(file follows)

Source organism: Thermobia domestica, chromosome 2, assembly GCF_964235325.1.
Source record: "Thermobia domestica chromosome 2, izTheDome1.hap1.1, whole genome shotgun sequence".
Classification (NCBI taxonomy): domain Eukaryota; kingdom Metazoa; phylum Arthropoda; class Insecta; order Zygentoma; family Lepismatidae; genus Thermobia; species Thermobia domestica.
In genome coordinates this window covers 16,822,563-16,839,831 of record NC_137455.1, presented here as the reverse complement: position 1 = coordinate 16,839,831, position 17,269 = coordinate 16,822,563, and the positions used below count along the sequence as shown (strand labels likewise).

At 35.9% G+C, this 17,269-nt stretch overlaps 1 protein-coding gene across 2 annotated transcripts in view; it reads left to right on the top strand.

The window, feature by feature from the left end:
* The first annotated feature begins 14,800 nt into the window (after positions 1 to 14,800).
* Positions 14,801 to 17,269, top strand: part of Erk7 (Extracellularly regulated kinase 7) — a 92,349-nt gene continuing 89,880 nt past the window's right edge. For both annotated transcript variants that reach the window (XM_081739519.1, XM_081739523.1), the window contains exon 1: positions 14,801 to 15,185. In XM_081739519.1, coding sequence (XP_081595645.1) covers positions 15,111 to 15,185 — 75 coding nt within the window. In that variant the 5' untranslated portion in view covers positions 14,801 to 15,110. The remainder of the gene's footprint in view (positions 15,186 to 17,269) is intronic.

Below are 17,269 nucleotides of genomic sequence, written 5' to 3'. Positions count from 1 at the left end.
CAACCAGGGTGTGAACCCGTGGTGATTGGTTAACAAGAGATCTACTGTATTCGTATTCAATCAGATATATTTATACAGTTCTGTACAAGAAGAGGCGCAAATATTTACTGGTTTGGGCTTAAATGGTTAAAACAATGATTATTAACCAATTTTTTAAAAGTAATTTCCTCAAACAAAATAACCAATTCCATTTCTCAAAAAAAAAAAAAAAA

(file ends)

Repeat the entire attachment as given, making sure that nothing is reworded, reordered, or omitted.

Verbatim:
Source organism: Thermobia domestica, chromosome 2, assembly GCF_964235325.1.
Source record: "Thermobia domestica chromosome 2, izTheDome1.hap1.1, whole genome shotgun sequence".
Classification (NCBI taxonomy): domain Eukaryota; kingdom Metazoa; phylum Arthropoda; class Insecta; order Zygentoma; family Lepismatidae; genus Thermobia; species Thermobia domestica.
In genome coordinates this window covers 16,822,563-16,839,831 of record NC_137455.1, presented here as the reverse complement: position 1 = coordinate 16,839,831, position 17,269 = coordinate 16,822,563, and the positions used below count along the sequence as shown (strand labels likewise).

At 35.9% G+C, this 17,269-nt stretch overlaps 1 protein-coding gene across 2 annotated transcripts in view; it reads left to right on the top strand.

The window, feature by feature from the left end:
* The first annotated feature begins 14,800 nt into the window (after positions 1 to 14,800).
* Positions 14,801 to 17,269, top strand: part of Erk7 (Extracellularly regulated kinase 7) — a 92,349-nt gene continuing 89,880 nt past the window's right edge. For both annotated transcript variants that reach the window (XM_081739519.1, XM_081739523.1), the window contains exon 1: positions 14,801 to 15,185. In XM_081739519.1, coding sequence (XP_081595645.1) covers positions 15,111 to 15,185 — 75 coding nt within the window. In that variant the 5' untranslated portion in view covers positions 14,801 to 15,110. The remainder of the gene's footprint in view (positions 15,186 to 17,269) is intronic.

Below are 17,269 nucleotides of genomic sequence, written 5' to 3'. Positions count from 1 at the left end.
CAACCAGGGTGTGAACCCGTGGTGATTGGTTAACAAGAGATCTACTGTATTCGTATTCAATCAGATATATTTATACAGTTCTGTACAAGAAGAGGCGCAAATATTTACTGGTTTGGGCTTAAATGGTTAAAACAATGATTATTAACCAATTTTTTAAAAGTAATTTCCTCAAACAAAATAACCAATTCCATTTCTCAAAAAAAAAAAAAAAA